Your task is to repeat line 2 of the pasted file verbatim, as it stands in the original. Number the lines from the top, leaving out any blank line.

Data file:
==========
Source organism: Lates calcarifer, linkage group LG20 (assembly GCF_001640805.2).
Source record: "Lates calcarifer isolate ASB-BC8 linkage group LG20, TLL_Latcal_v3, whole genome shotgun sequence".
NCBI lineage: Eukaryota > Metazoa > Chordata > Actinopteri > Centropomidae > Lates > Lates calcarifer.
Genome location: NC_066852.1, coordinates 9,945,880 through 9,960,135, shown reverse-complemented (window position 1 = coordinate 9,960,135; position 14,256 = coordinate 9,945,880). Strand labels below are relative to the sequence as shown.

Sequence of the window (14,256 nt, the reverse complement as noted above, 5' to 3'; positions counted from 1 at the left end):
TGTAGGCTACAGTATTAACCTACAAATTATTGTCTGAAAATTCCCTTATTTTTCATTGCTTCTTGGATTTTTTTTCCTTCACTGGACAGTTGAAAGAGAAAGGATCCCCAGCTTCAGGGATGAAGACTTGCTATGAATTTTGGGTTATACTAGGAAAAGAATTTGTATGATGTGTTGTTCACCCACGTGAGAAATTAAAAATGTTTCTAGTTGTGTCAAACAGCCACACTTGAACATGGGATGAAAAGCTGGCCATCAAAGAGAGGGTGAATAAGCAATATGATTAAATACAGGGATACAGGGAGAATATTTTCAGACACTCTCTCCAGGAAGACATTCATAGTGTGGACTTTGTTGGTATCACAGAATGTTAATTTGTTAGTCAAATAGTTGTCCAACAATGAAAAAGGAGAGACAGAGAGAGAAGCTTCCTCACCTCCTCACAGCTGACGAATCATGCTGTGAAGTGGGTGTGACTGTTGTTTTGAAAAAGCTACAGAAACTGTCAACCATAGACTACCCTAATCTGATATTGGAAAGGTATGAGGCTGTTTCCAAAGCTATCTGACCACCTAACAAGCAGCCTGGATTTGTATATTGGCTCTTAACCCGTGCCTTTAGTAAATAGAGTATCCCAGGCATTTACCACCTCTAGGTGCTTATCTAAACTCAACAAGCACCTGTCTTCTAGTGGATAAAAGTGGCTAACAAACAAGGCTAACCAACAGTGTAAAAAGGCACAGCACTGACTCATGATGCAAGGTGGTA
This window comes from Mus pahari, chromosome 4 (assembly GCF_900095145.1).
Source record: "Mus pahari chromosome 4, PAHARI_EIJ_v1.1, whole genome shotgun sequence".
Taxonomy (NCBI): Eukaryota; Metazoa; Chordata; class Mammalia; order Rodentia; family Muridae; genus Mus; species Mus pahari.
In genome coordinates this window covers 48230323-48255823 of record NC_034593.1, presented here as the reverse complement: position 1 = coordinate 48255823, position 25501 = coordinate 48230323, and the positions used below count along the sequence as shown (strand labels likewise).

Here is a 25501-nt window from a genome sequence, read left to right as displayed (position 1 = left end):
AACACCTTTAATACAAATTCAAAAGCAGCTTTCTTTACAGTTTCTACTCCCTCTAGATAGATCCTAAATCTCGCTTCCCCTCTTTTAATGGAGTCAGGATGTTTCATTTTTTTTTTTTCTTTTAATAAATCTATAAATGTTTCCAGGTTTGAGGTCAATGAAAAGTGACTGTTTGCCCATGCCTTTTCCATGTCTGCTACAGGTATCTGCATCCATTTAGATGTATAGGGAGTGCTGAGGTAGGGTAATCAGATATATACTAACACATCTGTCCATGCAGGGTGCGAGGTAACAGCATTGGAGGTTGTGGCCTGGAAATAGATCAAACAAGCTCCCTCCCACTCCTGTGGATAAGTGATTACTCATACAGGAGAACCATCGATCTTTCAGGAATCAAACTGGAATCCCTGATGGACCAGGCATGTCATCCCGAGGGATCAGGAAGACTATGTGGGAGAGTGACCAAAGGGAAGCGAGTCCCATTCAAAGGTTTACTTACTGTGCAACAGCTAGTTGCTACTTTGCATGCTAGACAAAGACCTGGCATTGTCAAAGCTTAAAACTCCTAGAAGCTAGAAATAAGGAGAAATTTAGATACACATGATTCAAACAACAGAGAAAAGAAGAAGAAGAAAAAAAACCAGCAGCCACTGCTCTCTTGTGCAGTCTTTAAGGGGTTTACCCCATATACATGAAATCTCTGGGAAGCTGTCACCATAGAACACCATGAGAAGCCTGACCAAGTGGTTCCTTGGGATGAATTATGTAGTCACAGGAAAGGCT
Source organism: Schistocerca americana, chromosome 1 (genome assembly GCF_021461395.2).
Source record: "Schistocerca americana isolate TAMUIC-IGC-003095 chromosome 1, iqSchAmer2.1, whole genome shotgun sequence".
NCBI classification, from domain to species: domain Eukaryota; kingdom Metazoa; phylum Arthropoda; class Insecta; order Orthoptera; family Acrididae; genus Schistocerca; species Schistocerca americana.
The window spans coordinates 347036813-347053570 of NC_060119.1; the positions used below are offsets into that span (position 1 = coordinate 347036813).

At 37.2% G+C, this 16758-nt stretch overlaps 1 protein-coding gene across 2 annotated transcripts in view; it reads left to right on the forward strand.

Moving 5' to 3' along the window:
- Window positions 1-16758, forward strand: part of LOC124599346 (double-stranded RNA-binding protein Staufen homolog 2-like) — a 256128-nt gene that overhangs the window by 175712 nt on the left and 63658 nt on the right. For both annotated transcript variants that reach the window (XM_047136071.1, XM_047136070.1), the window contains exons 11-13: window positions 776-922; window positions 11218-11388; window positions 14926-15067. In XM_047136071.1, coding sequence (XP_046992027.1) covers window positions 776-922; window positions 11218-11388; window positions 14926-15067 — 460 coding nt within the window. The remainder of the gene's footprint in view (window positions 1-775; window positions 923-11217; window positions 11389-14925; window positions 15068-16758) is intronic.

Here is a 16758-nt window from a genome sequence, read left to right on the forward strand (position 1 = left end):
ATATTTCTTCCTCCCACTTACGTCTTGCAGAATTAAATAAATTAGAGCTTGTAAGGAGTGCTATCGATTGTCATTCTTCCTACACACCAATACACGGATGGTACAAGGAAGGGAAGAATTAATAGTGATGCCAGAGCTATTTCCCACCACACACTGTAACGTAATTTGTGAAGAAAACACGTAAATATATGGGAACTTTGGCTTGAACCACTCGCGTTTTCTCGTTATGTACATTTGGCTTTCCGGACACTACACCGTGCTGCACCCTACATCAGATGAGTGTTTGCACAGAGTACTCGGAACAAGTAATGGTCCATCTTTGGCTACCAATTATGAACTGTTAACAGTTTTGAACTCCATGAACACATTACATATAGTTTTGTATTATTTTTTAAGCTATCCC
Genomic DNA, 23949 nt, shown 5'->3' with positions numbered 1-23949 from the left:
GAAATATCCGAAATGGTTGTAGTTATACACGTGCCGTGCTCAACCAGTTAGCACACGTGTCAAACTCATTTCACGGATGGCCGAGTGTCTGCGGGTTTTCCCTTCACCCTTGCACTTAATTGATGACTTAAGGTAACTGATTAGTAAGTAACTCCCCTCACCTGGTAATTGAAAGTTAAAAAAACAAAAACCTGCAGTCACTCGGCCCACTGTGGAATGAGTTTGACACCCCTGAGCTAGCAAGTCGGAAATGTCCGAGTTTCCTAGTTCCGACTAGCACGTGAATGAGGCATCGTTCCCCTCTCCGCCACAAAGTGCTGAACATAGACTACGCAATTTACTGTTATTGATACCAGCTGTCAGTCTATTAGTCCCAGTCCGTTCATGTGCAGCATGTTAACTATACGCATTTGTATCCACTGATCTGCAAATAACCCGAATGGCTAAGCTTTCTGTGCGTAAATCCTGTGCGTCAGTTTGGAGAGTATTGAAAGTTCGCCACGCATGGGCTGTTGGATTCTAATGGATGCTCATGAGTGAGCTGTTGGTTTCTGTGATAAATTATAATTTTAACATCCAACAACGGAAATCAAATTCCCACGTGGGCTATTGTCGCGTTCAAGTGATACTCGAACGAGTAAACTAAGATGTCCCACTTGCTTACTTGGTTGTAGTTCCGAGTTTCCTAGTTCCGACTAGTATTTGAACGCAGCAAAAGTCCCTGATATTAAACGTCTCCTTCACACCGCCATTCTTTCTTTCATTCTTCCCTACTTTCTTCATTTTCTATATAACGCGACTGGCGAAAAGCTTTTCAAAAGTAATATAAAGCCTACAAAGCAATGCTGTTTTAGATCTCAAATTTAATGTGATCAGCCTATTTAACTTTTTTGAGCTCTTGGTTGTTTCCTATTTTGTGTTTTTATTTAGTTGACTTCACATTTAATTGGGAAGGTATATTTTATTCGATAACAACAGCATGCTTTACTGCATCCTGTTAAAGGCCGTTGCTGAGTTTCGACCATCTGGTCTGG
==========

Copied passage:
Source record: "Lates calcarifer isolate ASB-BC8 linkage group LG20, TLL_Latcal_v3, whole genome shotgun sequence".